Sacrifice & Responsibility

Dr. Stanley T. Wearden

Dear Members of the Methodist University Community,

As you know, a surge in COVID-19 cases on campus that was localized in three residence halls led to my decision to ask the students in those residence halls to return home for a two-week period. This was a difficult decision that was made only after very careful consideration and consultation with health care experts. This week, I am happy that we are welcoming all these students back into the residence halls.

I know this involved sacrifice on the part of the students who returned home, and I am deeply grateful for that sacrifice. As a result of these efforts, we appear to have brought COVID-19 cases down to a much lower and much more manageable number. Whereas two weeks ago we reached a critical point where we had 25 students in isolation on campus (tested positive) and 32 students in quarantine on campus (close contacts), as of this morning we are down to one student in isolation on campus and an additional one student in quarantine on campus.

Not only am I grateful to the many students who had to go home for two weeks, I also am grateful to the health care professionals, the residence life team, and the leadership team that helped me to make this decision. We were able to act quickly because people were paying attention. The spike in cases happened very rapidly over a 48-hour period. Because staff worked quickly and diligently over long hours to do the necessary contact tracing and testing, we were able to identify the three residence halls with clusters before the virus spread beyond them. These quick actions and a significant dose of good fortune helped us, at least for now, to get the virus back to a manageable level on campus.

The other thing that helped tremendously was that after the three residence halls were closed for two weeks, everyone remaining on campus began to take social distancing, mask wearing, and hand hygiene even more seriously than before.

If each and every one of us can take personal responsibility for managing this virus, I am confident we will be able to complete the semester in person. But we must realize, as our students are saying all across campus, “It’s In Our Hands.” I would love nothing more than to be able to personally guarantee that the COVID-19 numbers will remain low until Thanksgiving, but it is not just up to me. We can only make that guarantee together.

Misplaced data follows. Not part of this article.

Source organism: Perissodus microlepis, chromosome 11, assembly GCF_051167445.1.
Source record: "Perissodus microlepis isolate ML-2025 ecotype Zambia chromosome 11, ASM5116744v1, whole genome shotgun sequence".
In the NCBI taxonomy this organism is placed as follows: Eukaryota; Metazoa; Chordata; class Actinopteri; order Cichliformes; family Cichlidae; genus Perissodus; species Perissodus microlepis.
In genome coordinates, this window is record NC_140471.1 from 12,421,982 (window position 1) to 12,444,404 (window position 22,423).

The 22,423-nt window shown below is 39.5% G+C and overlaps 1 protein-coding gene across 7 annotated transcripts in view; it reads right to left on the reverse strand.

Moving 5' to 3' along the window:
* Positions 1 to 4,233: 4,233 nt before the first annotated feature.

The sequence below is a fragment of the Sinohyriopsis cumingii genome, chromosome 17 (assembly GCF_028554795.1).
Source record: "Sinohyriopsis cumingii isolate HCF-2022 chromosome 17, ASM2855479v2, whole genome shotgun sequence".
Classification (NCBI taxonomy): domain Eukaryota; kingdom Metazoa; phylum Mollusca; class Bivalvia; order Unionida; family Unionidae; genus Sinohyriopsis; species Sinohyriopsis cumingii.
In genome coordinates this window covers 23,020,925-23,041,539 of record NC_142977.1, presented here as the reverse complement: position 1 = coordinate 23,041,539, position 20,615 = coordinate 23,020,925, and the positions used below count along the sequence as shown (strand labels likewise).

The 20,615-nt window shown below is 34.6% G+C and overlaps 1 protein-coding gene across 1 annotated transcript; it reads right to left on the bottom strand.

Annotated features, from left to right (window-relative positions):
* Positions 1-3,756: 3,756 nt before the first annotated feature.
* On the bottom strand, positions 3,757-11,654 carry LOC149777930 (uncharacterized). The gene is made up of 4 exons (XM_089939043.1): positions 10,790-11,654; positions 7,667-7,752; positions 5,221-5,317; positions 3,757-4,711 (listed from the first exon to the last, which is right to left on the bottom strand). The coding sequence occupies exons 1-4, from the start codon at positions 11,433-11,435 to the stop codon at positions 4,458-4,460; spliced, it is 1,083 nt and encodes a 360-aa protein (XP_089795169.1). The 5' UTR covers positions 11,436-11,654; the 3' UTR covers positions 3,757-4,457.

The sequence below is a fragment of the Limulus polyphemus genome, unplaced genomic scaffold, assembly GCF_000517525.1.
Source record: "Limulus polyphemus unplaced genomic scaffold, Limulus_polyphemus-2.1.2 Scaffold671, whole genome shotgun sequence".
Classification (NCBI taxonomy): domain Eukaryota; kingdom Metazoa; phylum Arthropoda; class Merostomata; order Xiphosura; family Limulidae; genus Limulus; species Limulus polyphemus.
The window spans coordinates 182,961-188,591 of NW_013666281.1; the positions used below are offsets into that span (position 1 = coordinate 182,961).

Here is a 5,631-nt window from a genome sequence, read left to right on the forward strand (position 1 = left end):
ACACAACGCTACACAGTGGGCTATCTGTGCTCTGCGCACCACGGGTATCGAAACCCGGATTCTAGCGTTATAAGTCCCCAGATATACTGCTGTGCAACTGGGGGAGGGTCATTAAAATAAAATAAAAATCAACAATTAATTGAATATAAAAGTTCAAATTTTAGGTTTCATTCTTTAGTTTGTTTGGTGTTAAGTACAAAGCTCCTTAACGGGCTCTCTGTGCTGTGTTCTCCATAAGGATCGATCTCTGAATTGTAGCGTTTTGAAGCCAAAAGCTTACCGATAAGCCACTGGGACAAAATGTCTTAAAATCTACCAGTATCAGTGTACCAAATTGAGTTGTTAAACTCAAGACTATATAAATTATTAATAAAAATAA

There is overwhelming medical and scientific evidence that social distancing and mask wearing make an enormous difference both in reducing the numbers of people who become infected and in reducing the severity of infection in those who do become infected.

And despite what you may hear, there also is overwhelming evidence that mask wearing is both effective and safe. As I demonstrated in my video earlier this semester, and as has been demonstrated in much more careful scientific experiments, mask wearing does not reduce the amount of oxygen we receive. In addition, masks do not “trap germs” on our faces. In fact, masks prevent us from both inhaling and exhaling the virus. If masks truly did trap germs on our faces, I can assure you that medical professionals in hospitals and testing centers would not be wearing masks all day, every day. Yes, masks can be hot and uncomfortable, but they are safe.

So please, let’s truly move Forward Together. Let’s realize that if we really want to complete this semester in person, each of us must take personal responsibility for helping to make that happen. If you have any questions, need information or a contact, please continue to visit our resource web site

I know we can do this, and I believe in the Monarch spirit that will light the way!


Stanley T. Wearden, Ph.D.